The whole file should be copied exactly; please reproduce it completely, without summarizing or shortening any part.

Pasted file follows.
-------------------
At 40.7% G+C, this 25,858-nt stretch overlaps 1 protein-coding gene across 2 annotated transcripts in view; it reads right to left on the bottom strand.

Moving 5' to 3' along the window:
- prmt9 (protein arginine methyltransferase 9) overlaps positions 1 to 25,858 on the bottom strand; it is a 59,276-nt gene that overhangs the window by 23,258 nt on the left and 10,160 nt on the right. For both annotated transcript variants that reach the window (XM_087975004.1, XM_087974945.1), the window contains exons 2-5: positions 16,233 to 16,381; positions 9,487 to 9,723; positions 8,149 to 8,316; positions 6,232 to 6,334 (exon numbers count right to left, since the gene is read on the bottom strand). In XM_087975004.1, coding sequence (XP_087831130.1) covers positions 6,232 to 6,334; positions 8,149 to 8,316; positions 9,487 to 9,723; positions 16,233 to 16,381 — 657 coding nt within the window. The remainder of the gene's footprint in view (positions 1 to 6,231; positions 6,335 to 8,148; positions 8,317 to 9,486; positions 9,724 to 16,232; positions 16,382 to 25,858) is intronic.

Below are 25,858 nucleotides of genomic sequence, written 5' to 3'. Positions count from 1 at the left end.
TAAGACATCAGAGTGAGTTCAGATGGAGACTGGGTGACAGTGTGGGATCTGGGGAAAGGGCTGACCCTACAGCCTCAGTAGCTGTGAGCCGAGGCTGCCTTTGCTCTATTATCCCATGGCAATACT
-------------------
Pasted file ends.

At 40.7% G+C, this 25,858-nt stretch overlaps 1 protein-coding gene across 2 annotated transcripts in view; it reads right to left on the bottom strand.

Moving 5' to 3' along the window:
- prmt9 (protein arginine methyltransferase 9) overlaps positions 1 to 25,858 on the bottom strand; it is a 59,276-nt gene that overhangs the window by 23,258 nt on the left and 10,160 nt on the right. For both annotated transcript variants that reach the window (XM_087975004.1, XM_087974945.1), the window contains exons 2-5: positions 16,233 to 16,381; positions 9,487 to 9,723; positions 8,149 to 8,316; positions 6,232 to 6,334 (exon numbers count right to left, since the gene is read on the bottom strand). In XM_087975004.1, coding sequence (XP_087831130.1) covers positions 6,232 to 6,334; positions 8,149 to 8,316; positions 9,487 to 9,723; positions 16,233 to 16,381 — 657 coding nt within the window. The remainder of the gene's footprint in view (positions 1 to 6,231; positions 6,335 to 8,148; positions 8,317 to 9,486; positions 9,724 to 16,232; positions 16,382 to 25,858) is intronic.

Below are 25,858 nucleotides of genomic sequence, written 5' to 3'. Positions count from 1 at the left end.
TAAGACATCAGAGTGAGTTCAGATGGAGACTGGGTGACAGTGTGGGATCTGGGGAAAGGGCTGACCCTACAGCCTCAGTAGCTGTGAGCCGAGGCTGCCTTTGCTCTATTATCCCATGGCAATACT